The Good, the Bad, and the Ugly of DEI 1.0

At long last, the University of Michigan has released the full results of DEI 1.0, the five-year Diversity, Equity, and Inclusion strategic plan the administration operated from 2016 to 2021. In that span, the university grew its DEI bureaucracy to the largest in the country.

The exact number of administrators is unclear. A July 2021 report from the Heritage Foundation found that U-M employed 163 administrators dedicated exclusively to DEI efforts. More recent analysis has placed that number at 142, though the university has indicated it has sought to increase its 2021 number of diversicrats rather than decrease it.

To gauge the progress the university made during the DEI 1.0 bloat, it administered twin Campus Climate Surveys, one in 2016, when the program began, and another in 2021, when it ended. The comparison between the two surveys is revealing, and it allows us to judge the efficacy of its DEI 1.0 programs. Here is the good, the bad, and the ugly from DEI 1.0:

The Good

The most basic goal of DEI 1.0 was to make the student body more diverse, and the university had marginal success in that regard. Through such programs as Wolverine Pathways, which coaches children in Michigan schools, making them more likely to be admitted, the school brought in more students of minority backgrounds.

Black students’ share of the student population grew by almost 1 percent, Hispanic students had similar gains, and Middle Eastern students’ share grew by over 3 percent. It should be noted, however, that, while the percentage of Asian undergraduates fell slightly, the share of Asian graduate students rose significantly, resulting in a net increase of more than 2 percent in Asian enrollment.

Random racial statistics alone, of course, are nothing to celebrate. We should not judge a student body by its racial makeup, but by the content of its character. But the programs by which the university diversifies the student population generally appear to supplement the curricula of various abominable public school systems, finding qualified students who just need a little help. For that, the administration deserves some credit.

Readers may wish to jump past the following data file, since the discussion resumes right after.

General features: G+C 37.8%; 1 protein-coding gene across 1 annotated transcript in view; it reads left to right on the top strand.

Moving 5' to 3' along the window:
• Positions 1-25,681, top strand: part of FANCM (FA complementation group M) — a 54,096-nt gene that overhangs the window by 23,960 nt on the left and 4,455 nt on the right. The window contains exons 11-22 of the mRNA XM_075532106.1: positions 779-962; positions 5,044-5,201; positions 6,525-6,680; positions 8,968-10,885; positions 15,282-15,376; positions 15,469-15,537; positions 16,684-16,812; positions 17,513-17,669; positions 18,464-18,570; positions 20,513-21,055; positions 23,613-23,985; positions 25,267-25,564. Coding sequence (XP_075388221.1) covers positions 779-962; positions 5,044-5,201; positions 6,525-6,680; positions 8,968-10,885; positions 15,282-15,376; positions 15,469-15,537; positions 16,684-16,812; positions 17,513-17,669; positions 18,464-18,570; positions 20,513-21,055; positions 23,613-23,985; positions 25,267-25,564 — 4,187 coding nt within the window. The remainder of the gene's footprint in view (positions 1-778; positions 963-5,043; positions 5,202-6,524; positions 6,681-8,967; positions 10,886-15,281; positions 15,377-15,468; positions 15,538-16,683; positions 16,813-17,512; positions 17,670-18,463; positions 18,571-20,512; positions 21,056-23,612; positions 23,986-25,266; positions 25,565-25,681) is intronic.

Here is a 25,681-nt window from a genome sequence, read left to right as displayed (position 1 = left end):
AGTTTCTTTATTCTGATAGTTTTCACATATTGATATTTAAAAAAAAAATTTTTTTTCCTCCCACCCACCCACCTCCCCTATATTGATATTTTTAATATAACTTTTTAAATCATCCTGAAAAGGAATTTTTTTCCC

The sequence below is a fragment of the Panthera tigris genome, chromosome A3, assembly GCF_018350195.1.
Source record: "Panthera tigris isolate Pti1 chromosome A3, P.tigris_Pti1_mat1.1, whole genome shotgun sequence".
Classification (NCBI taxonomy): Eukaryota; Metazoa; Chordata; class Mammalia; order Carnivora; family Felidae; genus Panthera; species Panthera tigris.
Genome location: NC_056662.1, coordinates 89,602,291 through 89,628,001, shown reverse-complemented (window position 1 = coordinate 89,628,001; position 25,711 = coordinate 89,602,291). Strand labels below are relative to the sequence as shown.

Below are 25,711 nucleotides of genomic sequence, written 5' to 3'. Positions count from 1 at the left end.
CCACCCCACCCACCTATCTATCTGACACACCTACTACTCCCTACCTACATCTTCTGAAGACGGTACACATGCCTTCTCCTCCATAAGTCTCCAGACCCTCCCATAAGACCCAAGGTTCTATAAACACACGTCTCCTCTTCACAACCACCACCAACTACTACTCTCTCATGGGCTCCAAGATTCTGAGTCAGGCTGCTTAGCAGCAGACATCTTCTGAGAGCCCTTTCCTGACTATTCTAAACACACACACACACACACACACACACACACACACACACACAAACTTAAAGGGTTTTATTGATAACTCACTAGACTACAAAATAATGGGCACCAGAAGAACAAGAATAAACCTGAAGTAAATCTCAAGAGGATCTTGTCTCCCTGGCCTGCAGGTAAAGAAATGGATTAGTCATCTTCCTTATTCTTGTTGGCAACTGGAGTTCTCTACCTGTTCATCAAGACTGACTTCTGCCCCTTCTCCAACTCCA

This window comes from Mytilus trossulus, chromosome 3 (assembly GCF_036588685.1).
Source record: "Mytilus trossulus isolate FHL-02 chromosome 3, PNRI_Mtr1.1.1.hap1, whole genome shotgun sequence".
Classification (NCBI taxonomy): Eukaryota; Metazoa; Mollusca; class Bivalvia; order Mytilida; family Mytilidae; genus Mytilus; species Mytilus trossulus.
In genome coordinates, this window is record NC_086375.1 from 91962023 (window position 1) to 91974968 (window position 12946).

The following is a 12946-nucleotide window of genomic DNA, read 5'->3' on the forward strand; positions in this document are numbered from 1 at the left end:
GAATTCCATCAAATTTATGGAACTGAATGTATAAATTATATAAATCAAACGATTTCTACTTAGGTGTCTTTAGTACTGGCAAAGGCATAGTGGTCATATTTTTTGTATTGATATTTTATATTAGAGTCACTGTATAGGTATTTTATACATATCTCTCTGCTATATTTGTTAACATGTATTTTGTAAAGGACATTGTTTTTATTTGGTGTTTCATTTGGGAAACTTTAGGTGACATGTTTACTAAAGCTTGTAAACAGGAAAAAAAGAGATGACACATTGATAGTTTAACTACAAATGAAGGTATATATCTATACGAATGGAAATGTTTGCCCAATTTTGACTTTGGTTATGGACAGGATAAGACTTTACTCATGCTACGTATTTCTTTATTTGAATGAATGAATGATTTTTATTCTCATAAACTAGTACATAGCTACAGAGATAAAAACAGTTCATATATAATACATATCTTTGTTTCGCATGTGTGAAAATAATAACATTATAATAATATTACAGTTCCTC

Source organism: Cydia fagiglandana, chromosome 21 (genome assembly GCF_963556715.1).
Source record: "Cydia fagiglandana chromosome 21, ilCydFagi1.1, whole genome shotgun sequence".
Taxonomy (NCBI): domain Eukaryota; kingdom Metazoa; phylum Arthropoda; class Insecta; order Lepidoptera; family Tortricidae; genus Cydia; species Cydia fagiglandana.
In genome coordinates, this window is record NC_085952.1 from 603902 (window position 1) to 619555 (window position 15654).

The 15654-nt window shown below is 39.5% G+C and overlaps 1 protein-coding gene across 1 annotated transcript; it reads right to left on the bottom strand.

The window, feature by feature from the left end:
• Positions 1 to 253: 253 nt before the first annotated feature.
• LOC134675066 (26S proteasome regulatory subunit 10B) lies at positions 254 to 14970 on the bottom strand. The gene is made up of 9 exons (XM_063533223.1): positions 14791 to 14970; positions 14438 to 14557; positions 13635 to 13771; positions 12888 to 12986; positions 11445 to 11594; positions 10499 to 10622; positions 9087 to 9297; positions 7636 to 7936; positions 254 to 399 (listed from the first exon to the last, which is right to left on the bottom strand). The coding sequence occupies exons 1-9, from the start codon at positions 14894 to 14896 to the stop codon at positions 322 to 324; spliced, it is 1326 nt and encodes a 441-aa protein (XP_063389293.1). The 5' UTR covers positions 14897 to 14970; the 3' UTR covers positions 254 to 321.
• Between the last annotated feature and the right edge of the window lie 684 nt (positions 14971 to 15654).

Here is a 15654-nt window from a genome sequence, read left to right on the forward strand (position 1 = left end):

The Bad

Diversifying a student body is only part of the battle, however, as the administration also has an interest in ensuring that students interact earnestly with each other on campus. In that regard, it is failing.

Although Michigan is more diverse, there is less interaction among different groups. In the survey, the administration asked how often in the past 12 months respondents had engaged “in a meaningful way” with students from different social classifications. The quantity who answered “often” or “very often” declined for almost every category compared to 2016.

The number of students who interacted with people of different political persuasions decreased by more than 11 percent, of different religious beliefs by over 9 percent, of a different national origin by 5 percent, and of different races by more than 3 percent. Students have interacted more only with people of different sexual orientations, as that number rose by over 7 percent.

The Ugly

Now, we get to the most damning results of the survey. Despite the fact that students were less likely to feel discriminated against on the bases of race, sex, religion, and political beliefs (though more likely on the basis of ability, sexual orientation, national origin, and social class), the student body as a whole experiences campus in a worse way than it did in 2016.

By nearly every metric in the survey, students have become less happy since the beginning of DEI 1.0. They are less likely to believe that U-M has an institutional commitment to DEI and less likely to feel valued or that they belong on campus. The number of students who felt that they were treated fairly and equitably at Michigan fell by over 3 percent. Finally, the number of students satisfied with the campus climate overall fell by almost 11 percent.

The one area that has not worsened is the general DEI elements of the climate (e.g., whether the campus is hostile or friendly, racist or not racist, contentious or collegial). There was no statistically significant difference between the 2016 and 2021 samples.

The Verdict

This is the result of DEI 1.0: a school that is a bit more diverse, much more insulated, and significantly less happy. The administration is giving opportunities to more marginalized students, but students as a whole do not interact with the campus as positively as they did before the ballooning of the DEI bureaucracy.

We can conclude from the results of the survey that DEI 1.0 has been a failure, and it is not because of a lack of resources. If the largest number of diversicrats in the country can not improve life on campus, there is something wrong at the heart of the effort.

The university is currently in an evaluation period for DEI 1.0 before it begins DEI 2.0 in the fall. In this time, it needs to think seriously about what the next plan should look like, as its most recent attempt has been an unfortunate blunder.

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About Charles Hilu

Charles Hilu was editor in chief of the Michigan Review. He is currently the Intercollegiate Studies Institute fellow at the Washington Free Beacon.